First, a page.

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Reese v. Laymon





APPEAL from the Circuit Court of Champaign County; the Hon. MARTIN E. MORTHLAND, Judge, presiding.


Rehearing denied May 19, 1954.

Defendant, Margart Laymon, is appealing from a judgment entered by the circuit court of Champaign County awarding damages in the amount of $5000 to plaintiff for personal injuries sustained in a collision between defendant's automobile and plaintiff's motorcycle. The direct appeal to this court is predicated on the ground that defendant's constitutional right to a trial by jury has been infringed by the operation of section 64 of the Civil Practice Act. Ill. Rev. Stat. 1953, chap. 110, par. 188.

The cause presents the issues of whether section 64 of the Civil Practice Act, when construed to preclude a jury trial where the demand for it is made for the first time after the cause has been remanded for a new trial, violates section 5 of article II of the Illinois constitution, and whether the findings of the trial court are properly supported by the evidence.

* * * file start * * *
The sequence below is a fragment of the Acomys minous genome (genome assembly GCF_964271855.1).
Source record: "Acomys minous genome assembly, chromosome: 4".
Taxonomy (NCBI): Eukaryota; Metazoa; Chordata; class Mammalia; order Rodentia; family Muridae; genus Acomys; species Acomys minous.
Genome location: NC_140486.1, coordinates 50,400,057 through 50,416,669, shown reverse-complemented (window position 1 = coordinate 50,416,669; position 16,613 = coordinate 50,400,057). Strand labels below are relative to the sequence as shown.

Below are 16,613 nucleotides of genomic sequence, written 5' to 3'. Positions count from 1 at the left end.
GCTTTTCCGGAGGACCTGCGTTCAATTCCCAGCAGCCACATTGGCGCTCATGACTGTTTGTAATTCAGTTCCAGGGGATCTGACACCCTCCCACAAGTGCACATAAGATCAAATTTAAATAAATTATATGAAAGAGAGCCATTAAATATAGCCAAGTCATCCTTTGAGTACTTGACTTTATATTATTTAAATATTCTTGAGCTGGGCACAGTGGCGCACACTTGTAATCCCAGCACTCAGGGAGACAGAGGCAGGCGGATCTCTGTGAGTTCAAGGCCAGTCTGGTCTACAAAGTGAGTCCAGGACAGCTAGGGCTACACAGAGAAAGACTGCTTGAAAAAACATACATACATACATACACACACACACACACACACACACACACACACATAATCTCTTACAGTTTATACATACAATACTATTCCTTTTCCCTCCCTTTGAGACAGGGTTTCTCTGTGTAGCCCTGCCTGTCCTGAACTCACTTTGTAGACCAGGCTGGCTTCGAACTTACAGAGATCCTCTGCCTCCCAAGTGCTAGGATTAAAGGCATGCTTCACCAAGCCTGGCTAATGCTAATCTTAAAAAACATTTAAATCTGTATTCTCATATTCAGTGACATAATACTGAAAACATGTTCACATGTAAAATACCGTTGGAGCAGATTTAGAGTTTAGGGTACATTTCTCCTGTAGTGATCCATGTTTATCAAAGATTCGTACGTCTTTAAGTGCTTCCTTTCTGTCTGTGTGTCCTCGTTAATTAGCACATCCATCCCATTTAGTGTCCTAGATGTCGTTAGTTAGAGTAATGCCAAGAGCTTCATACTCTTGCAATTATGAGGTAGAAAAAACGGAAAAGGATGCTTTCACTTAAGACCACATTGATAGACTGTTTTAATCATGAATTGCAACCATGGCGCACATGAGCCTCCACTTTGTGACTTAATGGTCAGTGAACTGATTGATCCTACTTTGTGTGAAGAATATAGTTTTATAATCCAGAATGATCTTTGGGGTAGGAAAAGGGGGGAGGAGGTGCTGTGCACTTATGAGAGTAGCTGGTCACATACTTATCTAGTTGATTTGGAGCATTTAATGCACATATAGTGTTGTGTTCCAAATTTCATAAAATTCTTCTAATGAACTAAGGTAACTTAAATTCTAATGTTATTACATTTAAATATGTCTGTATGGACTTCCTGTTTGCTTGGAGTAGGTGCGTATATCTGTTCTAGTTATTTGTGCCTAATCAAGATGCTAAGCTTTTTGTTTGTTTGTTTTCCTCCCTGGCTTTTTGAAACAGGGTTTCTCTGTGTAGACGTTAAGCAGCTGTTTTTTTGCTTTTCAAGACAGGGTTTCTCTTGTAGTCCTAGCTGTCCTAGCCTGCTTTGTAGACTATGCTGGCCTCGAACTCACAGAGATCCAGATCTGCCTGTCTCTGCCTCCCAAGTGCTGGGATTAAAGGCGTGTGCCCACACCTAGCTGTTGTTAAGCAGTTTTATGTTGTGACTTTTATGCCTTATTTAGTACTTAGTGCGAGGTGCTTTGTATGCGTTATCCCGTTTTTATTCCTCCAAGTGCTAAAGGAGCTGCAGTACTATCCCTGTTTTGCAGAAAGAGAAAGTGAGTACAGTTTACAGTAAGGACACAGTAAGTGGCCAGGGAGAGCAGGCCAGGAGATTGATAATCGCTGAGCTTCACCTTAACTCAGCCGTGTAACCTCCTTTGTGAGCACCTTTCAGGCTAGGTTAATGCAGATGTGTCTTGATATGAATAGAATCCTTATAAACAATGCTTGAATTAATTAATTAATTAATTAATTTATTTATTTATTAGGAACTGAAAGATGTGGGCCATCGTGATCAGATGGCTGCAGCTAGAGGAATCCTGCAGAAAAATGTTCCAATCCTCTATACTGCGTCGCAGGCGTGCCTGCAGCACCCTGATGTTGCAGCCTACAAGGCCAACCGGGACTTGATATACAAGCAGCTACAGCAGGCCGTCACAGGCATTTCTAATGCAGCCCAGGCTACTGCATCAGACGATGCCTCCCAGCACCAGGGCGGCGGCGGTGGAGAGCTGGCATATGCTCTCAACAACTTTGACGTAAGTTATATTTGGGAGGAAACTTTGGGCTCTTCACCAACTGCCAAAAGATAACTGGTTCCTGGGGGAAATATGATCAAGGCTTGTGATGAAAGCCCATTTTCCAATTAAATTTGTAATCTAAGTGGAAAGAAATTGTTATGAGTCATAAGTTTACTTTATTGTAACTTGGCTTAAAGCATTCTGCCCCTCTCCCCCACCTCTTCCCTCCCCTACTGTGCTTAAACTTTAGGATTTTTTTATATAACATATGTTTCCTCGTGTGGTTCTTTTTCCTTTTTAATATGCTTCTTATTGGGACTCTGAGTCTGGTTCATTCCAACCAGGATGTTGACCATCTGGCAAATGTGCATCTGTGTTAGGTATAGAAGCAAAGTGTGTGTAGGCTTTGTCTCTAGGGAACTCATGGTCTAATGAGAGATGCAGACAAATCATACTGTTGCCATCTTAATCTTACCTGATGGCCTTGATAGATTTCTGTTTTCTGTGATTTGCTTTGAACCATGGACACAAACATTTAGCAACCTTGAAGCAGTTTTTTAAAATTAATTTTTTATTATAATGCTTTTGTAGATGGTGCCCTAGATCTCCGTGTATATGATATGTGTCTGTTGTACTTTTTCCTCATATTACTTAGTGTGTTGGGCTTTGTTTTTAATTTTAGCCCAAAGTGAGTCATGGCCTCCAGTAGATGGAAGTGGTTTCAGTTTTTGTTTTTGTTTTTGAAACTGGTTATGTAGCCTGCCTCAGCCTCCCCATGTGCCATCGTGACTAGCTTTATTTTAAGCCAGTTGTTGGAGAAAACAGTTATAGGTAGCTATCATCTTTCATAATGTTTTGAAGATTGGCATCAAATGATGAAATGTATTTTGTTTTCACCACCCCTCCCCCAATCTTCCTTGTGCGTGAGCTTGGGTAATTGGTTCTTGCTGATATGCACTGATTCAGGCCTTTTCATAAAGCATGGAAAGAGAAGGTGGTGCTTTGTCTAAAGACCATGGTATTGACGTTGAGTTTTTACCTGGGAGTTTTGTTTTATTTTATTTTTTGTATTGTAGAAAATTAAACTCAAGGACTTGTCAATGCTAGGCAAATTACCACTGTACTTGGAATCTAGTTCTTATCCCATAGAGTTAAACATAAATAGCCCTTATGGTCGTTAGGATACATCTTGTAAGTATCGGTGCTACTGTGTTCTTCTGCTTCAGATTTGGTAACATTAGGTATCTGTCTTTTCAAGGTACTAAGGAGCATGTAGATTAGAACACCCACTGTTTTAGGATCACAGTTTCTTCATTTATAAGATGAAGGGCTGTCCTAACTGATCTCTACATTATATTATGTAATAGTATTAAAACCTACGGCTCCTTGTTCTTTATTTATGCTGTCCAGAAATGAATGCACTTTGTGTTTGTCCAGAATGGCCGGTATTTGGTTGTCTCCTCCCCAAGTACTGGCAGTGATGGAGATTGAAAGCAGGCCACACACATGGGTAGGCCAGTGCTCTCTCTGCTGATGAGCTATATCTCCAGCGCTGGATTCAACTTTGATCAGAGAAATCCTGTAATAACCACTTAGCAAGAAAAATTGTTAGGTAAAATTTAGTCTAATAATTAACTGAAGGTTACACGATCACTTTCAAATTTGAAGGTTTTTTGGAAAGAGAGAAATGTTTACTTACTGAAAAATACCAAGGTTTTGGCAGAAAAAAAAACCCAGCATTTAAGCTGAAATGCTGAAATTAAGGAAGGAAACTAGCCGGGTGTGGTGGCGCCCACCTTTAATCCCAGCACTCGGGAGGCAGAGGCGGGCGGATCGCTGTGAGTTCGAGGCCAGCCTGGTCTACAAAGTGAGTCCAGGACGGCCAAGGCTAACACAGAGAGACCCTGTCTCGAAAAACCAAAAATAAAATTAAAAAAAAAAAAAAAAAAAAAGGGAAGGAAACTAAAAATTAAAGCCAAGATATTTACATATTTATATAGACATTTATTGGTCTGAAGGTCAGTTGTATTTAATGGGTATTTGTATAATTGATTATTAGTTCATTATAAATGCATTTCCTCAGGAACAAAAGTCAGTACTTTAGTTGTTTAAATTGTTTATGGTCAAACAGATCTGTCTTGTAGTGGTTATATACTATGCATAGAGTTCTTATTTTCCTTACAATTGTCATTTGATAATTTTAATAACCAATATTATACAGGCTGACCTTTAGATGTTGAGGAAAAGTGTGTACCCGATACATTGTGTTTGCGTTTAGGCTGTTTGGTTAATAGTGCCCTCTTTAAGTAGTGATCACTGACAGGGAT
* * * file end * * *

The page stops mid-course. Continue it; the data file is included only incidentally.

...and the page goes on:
From the record it appears that in the original trial of this cause neither party demanded a jury, and the circuit court of Champaign County, after a full hearing, entered judgment for defendant. On appeal therefrom the Appellate Court reversed and remanded the cause on the ground that the trial court erred in finding plaintiff contributorily negligent. After the cause was reassigned for trial, defendant moved for a jury trial, and the circuit court denied the motion on the ground that it was barred by section 64 of the Civil Practice Act.

The evidence adduced before the court at the second trial was substantially the same as that presented at the first trial. At about noon on December 3, 1949, a dry, clear day, plaintiff, Wendell Reese, a minor, 19 years of age, was driving his motorcycle in a northerly direction on Prospect Avenue in the city of Champaign. This street, which runs north and south, intersects with University Avenue, which runs east and west. Defendant was driving her car in a southerly direction on Prospect Avenue, and made a left turn at the intersection onto University Avenue. In the course of that turn, her vehicle collided in the northeast corner of the intersection with plaintiff's motorcycle as he was proceeding straight ahead northward on Prospect Avenue across the intersection.